You would think that with the new automotive excise tax, car sales would go down, but things are quite the opposite. Philippine car sales rose by 15.9% for the first three quarters last year, an improvement year-on-year from 2016 of the same period. Leading the charge are Toyota Motor Corp and Mitsubishi Motors Corp, and together these two Japanese companies account for 60% of the units sold in the country for 2017.
The data comes from the Chamber of Automotive Manufacturers of the Philippines, and analysts attribute the growth to the increased sales of major assemblers and distributors. The new excise tax is effective in 2018 and will increase the price of cars significantly, and it's thought that this prompted many people to buy in 2017 before the big jump in price. Some car company officials say they adjusted their forecasts due to the anticipation of the increase in price in 2018.
The results were heavily in favor of Toyota, which moved 166,601 units from January to November. That's 43% of all car sales during that period. Mitsubishi on the other hand came in with just 66,704 units in the same period, a distant second at 17.55%. Ford was third with 31,994 units sold, or 8.42% of the market. Honda was next with 26,277 units (7.05%) and Isuzu at 14,256 units (6.91%). The data for December isn't included in these totals, but they're expected to rise with the momentum from November moving into the holiday season. That data is a total of 380,179 units sold for the first eleven months of 2017. The data shows that the Philippine market is still heavily dominated by Japanese companies. Ford was the only North American manufacturer near the top, and was the only non-Japanese company in the top 5. Japanese cars are still seen as more reliable and of good quality in the Philippines, and this reflects in the sales figures.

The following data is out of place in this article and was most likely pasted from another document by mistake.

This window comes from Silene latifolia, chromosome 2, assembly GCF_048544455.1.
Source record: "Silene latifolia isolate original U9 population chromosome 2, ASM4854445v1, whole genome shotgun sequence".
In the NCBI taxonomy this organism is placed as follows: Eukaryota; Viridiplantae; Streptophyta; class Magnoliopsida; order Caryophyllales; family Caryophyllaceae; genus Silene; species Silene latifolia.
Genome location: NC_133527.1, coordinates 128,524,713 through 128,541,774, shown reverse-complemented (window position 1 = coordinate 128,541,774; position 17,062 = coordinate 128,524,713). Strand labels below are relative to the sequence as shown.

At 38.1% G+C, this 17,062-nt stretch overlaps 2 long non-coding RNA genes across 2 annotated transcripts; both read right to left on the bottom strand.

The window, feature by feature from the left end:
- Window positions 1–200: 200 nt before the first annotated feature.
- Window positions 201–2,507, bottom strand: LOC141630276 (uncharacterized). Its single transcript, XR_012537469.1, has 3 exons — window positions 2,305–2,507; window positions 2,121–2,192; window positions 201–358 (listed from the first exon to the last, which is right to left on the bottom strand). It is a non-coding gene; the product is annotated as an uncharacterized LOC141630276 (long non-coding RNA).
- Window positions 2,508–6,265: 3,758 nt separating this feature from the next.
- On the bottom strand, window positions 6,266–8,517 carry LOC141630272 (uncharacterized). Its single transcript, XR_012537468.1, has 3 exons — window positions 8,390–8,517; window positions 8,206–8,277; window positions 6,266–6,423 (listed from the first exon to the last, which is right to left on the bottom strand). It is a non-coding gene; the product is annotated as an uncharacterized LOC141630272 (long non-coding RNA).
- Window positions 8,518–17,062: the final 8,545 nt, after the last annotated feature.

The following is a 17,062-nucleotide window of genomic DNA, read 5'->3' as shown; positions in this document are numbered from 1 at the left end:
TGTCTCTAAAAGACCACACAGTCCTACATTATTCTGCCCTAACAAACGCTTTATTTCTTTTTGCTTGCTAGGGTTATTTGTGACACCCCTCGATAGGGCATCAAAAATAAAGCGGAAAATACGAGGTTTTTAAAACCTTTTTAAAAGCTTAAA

Moving into 2018, though, it's unclear whether the automotive industry can maintain this kind of growth. It remains to be seen if the excise tax will curb demand, something that the government is counting on to disincentivize the owning of cars, a bid to help alleviate the traffic situation in Metro Manila.
- Images from toyota-global.com